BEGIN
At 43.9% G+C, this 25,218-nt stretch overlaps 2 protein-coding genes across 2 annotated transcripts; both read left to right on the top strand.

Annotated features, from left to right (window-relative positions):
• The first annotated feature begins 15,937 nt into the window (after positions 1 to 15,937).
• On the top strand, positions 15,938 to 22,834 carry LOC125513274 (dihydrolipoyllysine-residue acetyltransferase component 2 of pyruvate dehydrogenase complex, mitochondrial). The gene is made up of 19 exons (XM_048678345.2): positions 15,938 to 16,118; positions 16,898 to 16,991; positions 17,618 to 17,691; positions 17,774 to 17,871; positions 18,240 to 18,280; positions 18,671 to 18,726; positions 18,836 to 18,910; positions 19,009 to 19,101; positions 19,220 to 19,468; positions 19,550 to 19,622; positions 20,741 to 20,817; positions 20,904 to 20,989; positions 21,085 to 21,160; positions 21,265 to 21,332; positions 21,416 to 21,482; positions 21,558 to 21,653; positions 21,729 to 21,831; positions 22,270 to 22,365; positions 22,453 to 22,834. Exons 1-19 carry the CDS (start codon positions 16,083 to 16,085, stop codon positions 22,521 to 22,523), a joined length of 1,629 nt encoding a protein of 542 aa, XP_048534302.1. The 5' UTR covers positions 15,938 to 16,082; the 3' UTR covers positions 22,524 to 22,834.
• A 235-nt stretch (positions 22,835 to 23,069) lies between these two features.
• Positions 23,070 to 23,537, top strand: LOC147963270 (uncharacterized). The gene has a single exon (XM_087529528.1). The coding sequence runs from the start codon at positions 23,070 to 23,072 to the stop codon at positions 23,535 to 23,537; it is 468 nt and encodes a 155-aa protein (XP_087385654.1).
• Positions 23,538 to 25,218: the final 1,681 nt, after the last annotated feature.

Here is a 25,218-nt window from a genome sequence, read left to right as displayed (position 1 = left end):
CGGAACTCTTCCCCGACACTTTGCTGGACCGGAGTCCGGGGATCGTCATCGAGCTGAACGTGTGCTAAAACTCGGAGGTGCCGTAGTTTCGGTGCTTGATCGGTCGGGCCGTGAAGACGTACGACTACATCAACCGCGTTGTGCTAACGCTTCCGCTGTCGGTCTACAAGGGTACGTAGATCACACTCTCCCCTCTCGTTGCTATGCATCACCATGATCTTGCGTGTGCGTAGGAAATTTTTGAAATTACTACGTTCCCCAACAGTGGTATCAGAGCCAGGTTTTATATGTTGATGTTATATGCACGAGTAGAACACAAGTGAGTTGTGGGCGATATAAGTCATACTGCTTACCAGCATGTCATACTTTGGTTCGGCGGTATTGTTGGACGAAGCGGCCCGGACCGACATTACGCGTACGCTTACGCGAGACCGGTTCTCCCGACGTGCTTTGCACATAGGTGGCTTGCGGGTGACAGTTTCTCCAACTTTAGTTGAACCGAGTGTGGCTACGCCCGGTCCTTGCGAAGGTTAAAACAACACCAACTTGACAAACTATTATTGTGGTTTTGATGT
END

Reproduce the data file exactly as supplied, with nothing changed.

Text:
At 43.9% G+C, this 25,218-nt stretch overlaps 2 protein-coding genes across 2 annotated transcripts; both read left to right on the top strand.

Annotated features, from left to right (window-relative positions):
• The first annotated feature begins 15,937 nt into the window (after positions 1 to 15,937).
• On the top strand, positions 15,938 to 22,834 carry LOC125513274 (dihydrolipoyllysine-residue acetyltransferase component 2 of pyruvate dehydrogenase complex, mitochondrial). The gene is made up of 19 exons (XM_048678345.2): positions 15,938 to 16,118; positions 16,898 to 16,991; positions 17,618 to 17,691; positions 17,774 to 17,871; positions 18,240 to 18,280; positions 18,671 to 18,726; positions 18,836 to 18,910; positions 19,009 to 19,101; positions 19,220 to 19,468; positions 19,550 to 19,622; positions 20,741 to 20,817; positions 20,904 to 20,989; positions 21,085 to 21,160; positions 21,265 to 21,332; positions 21,416 to 21,482; positions 21,558 to 21,653; positions 21,729 to 21,831; positions 22,270 to 22,365; positions 22,453 to 22,834. Exons 1-19 carry the CDS (start codon positions 16,083 to 16,085, stop codon positions 22,521 to 22,523), a joined length of 1,629 nt encoding a protein of 542 aa, XP_048534302.1. The 5' UTR covers positions 15,938 to 16,082; the 3' UTR covers positions 22,524 to 22,834.
• A 235-nt stretch (positions 22,835 to 23,069) lies between these two features.
• Positions 23,070 to 23,537, top strand: LOC147963270 (uncharacterized). The gene has a single exon (XM_087529528.1). The coding sequence runs from the start codon at positions 23,070 to 23,072 to the stop codon at positions 23,535 to 23,537; it is 468 nt and encodes a 155-aa protein (XP_087385654.1).
• Positions 23,538 to 25,218: the final 1,681 nt, after the last annotated feature.

Here is a 25,218-nt window from a genome sequence, read left to right as displayed (position 1 = left end):
CGGAACTCTTCCCCGACACTTTGCTGGACCGGAGTCCGGGGATCGTCATCGAGCTGAACGTGTGCTAAAACTCGGAGGTGCCGTAGTTTCGGTGCTTGATCGGTCGGGCCGTGAAGACGTACGACTACATCAACCGCGTTGTGCTAACGCTTCCGCTGTCGGTCTACAAGGGTACGTAGATCACACTCTCCCCTCTCGTTGCTATGCATCACCATGATCTTGCGTGTGCGTAGGAAATTTTTGAAATTACTACGTTCCCCAACAGTGGTATCAGAGCCAGGTTTTATATGTTGATGTTATATGCACGAGTAGAACACAAGTGAGTTGTGGGCGATATAAGTCATACTGCTTACCAGCATGTCATACTTTGGTTCGGCGGTATTGTTGGACGAAGCGGCCCGGACCGACATTACGCGTACGCTTACGCGAGACCGGTTCTCCCGACGTGCTTTGCACATAGGTGGCTTGCGGGTGACAGTTTCTCCAACTTTAGTTGAACCGAGTGTGGCTACGCCCGGTCCTTGCGAAGGTTAAAACAACACCAACTTGACAAACTATTATTGTGGTTTTGATGT